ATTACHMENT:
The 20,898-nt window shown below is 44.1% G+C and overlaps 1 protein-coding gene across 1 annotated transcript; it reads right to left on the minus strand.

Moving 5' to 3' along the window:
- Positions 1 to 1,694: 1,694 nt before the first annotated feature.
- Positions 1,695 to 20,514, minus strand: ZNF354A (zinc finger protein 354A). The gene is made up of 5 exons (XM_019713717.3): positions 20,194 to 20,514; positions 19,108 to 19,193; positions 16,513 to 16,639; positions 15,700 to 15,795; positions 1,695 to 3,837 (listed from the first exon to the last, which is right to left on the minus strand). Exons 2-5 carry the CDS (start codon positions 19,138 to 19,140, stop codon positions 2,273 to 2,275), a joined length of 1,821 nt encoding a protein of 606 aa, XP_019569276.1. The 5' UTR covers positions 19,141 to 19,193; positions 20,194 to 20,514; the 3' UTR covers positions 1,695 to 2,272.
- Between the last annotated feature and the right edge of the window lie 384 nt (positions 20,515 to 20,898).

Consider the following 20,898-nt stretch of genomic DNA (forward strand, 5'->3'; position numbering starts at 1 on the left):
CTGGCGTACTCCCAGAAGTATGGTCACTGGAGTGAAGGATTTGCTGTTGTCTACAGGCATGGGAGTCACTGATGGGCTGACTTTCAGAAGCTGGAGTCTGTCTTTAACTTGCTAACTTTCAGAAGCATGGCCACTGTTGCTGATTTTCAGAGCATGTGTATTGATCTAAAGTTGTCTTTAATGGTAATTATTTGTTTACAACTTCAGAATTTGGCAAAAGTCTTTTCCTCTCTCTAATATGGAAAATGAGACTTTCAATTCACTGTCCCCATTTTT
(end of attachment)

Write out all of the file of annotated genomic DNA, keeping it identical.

The 20,898-nt window shown below is 44.1% G+C and overlaps 1 protein-coding gene across 1 annotated transcript; it reads right to left on the minus strand.

Moving 5' to 3' along the window:
- Positions 1 to 1,694: 1,694 nt before the first annotated feature.
- Positions 1,695 to 20,514, minus strand: ZNF354A (zinc finger protein 354A). The gene is made up of 5 exons (XM_019713717.3): positions 20,194 to 20,514; positions 19,108 to 19,193; positions 16,513 to 16,639; positions 15,700 to 15,795; positions 1,695 to 3,837 (listed from the first exon to the last, which is right to left on the minus strand). Exons 2-5 carry the CDS (start codon positions 19,138 to 19,140, stop codon positions 2,273 to 2,275), a joined length of 1,821 nt encoding a protein of 606 aa, XP_019569276.1. The 5' UTR covers positions 19,141 to 19,193; positions 20,194 to 20,514; the 3' UTR covers positions 1,695 to 2,272.
- Between the last annotated feature and the right edge of the window lie 384 nt (positions 20,515 to 20,898).

Consider the following 20,898-nt stretch of genomic DNA (forward strand, 5'->3'; position numbering starts at 1 on the left):
CTGGCGTACTCCCAGAAGTATGGTCACTGGAGTGAAGGATTTGCTGTTGTCTACAGGCATGGGAGTCACTGATGGGCTGACTTTCAGAAGCTGGAGTCTGTCTTTAACTTGCTAACTTTCAGAAGCATGGCCACTGTTGCTGATTTTCAGAGCATGTGTATTGATCTAAAGTTGTCTTTAATGGTAATTATTTGTTTACAACTTCAGAATTTGGCAAAAGTCTTTTCCTCTCTCTAATATGGAAAATGAGACTTTCAATTCACTGTCCCCATTTTT